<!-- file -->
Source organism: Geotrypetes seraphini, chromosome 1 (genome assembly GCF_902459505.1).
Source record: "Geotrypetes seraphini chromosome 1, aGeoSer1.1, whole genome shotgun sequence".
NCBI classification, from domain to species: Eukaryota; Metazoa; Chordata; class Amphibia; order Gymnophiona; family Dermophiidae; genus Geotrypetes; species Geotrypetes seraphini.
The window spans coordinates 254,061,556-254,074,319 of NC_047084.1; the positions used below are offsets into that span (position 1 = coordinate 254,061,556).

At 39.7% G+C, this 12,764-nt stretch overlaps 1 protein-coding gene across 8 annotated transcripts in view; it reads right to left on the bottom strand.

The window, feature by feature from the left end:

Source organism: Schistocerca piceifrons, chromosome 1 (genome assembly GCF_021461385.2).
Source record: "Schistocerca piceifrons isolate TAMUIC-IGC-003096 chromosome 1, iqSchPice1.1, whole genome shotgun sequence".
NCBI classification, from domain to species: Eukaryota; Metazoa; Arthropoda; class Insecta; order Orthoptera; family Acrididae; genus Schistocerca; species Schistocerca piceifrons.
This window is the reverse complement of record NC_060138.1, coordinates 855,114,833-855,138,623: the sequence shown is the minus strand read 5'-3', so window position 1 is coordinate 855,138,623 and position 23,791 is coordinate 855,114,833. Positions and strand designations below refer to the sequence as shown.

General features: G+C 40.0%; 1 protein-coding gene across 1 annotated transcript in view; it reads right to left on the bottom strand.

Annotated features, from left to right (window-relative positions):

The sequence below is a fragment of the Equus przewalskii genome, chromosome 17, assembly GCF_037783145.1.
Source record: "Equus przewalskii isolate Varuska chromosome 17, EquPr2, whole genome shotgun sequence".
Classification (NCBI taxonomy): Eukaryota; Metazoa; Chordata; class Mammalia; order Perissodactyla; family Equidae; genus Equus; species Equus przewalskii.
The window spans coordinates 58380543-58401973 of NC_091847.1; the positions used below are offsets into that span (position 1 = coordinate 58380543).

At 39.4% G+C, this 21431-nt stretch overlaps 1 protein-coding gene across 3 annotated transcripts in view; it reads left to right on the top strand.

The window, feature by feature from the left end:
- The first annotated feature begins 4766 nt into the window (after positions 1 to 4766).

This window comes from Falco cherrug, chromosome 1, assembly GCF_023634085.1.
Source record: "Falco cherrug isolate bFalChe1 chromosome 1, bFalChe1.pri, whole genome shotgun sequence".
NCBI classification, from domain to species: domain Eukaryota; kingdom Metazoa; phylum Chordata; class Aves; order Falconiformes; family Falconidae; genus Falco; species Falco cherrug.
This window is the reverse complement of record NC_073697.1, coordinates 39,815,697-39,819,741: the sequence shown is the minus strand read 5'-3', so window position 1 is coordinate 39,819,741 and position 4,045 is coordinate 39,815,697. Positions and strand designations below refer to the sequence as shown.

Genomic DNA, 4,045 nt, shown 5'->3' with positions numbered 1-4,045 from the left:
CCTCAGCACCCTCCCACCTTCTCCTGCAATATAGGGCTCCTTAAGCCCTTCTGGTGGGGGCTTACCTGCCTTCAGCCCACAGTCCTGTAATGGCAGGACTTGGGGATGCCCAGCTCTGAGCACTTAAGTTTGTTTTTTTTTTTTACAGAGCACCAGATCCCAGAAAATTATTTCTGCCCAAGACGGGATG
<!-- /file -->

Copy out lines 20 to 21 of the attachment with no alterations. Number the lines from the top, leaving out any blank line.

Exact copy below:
This window comes from Falco cherrug, chromosome 1, assembly GCF_023634085.1.
Source record: "Falco cherrug isolate bFalChe1 chromosome 1, bFalChe1.pri, whole genome shotgun sequence".